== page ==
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09 August 2011

Assigning multiple choice exercises as homework

I'm in the process of writing nightly problem sets for my new Honors Physics I course.  These are essentially the same problems that I used for AP Physics B; however, I'm rewriting the problems to include more verbal explanations, and so that they're typeset on the front and back of a single page. 

Most of my homework assignments are simply rewrites of textbook end-of-chapter problems to make them AP style, and to explicitly demand verbal responses.  Occasionally, though, I want students to work through a set of multiple choice questions.  I *could* give these as a quiz in class; but to make the quiz worthwhile, I'd have to go over the quiz in detail.  I usually want to use class time for other purposes.  How can I usefully assign multiple choice problems for homework?

The issues are probably obvious... It's too easy for students merely to copy the (presumably) correct answer from friends without thinking through the answer thoroughly.  The simplest response is to require students to justify every answer with verbal reasoning.  I do this occasionally... but I don't want to assign more than three or four multiple choice per night in this manner.  How can I get folks to work through a longer set?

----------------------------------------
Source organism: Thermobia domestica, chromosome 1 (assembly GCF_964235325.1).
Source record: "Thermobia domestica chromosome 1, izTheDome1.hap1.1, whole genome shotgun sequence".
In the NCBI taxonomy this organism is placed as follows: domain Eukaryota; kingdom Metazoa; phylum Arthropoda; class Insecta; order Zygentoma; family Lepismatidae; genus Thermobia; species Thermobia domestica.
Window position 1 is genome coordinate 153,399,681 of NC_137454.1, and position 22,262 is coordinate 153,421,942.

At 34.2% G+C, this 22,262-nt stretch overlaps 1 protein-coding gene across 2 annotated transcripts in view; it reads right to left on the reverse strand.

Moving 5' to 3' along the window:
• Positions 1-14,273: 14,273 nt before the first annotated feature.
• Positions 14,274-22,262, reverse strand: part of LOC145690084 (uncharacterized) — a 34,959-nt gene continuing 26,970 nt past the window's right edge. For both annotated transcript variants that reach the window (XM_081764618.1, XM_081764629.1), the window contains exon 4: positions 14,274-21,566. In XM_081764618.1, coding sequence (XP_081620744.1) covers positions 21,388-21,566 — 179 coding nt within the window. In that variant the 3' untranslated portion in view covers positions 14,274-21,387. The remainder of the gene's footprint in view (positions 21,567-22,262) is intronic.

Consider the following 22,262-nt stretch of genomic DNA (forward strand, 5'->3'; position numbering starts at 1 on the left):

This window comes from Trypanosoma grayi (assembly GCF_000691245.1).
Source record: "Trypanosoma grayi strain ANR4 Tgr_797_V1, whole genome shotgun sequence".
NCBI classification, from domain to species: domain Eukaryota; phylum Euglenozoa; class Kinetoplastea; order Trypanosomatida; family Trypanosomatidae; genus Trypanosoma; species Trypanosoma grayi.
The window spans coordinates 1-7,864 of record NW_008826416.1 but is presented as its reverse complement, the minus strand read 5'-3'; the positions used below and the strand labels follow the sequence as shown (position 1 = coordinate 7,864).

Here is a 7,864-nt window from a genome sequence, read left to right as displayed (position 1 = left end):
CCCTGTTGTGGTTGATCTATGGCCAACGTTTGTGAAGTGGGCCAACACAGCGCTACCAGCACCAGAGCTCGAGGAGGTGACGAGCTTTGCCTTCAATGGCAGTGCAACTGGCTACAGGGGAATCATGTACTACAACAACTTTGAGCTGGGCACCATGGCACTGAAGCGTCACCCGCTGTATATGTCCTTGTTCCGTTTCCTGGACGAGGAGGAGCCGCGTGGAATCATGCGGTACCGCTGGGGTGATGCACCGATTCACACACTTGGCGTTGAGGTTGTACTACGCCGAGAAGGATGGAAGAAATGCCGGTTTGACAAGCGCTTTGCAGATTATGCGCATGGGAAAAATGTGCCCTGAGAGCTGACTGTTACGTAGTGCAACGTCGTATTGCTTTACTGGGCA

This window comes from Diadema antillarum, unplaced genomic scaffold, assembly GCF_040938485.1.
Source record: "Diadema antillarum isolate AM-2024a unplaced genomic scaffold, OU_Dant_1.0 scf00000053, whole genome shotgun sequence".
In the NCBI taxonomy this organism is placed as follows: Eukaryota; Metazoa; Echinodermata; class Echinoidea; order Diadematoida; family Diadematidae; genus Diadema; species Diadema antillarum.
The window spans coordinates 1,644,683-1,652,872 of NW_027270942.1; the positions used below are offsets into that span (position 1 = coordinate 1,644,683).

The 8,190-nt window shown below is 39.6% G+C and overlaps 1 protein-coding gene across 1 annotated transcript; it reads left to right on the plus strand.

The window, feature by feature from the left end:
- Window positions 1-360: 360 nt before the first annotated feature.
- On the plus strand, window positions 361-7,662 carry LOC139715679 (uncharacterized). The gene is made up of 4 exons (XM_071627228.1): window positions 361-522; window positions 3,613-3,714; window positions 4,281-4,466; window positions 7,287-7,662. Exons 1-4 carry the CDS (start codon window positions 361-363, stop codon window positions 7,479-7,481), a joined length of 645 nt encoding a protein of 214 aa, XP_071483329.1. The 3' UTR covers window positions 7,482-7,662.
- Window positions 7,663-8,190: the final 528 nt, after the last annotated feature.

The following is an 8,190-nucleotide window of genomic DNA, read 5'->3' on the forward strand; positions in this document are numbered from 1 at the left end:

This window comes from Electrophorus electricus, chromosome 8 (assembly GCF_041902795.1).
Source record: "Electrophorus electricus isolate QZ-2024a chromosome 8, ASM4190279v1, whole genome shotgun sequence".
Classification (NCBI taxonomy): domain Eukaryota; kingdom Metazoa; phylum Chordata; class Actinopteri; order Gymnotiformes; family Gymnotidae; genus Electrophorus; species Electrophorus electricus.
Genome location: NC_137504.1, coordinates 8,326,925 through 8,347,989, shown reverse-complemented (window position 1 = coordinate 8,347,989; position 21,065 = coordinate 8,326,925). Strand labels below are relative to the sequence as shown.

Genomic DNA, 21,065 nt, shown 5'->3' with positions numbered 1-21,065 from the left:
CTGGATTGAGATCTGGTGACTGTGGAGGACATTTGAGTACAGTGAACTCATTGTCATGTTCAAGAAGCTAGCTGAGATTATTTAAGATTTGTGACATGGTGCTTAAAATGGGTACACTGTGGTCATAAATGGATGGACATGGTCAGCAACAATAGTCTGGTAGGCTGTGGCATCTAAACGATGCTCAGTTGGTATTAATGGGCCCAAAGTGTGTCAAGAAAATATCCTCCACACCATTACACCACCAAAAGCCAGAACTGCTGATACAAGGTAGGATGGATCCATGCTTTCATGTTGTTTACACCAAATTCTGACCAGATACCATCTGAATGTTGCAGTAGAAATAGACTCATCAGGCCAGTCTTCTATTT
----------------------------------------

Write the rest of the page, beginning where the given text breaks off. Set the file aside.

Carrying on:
Once in a while, I'll pass out a 20-question-or-so multiple choice exercise and a scantron form.  I require each student to answer each question on the scantron by himself, without collaboration.  (You can enforce this either with an honor pledge, if you can trust it, or by using 20 minutes of class time.)

Next, I require each student to check his answers with classmates.  Everyone's final answers go on the reverse side of my two-sided scantrons.  I only grade the final answers.  The trick is, if a student changes his answer based on collaboration, he must write a verbal justification.

Grading is easy, since I can scan the scantrons, and spot-check the justifications.  The assignment is not excessively long, because students only have to write justifications for the ones they missed initially, and since the discussions with classmates when they are finding out which ones they missed will make justifications quick.

Sometimes I'll ratchet up the grade incentive for useful collaboration.  I'll take off one point for the first wrong answer, but two MORE points for the second wrong answer, and three more for the third... someone who gets 16 of 20 right would thus earn a 50%.  This grading system has led to wonderful physics arguments within the class, which of course is the whole point of any homework assignment. 

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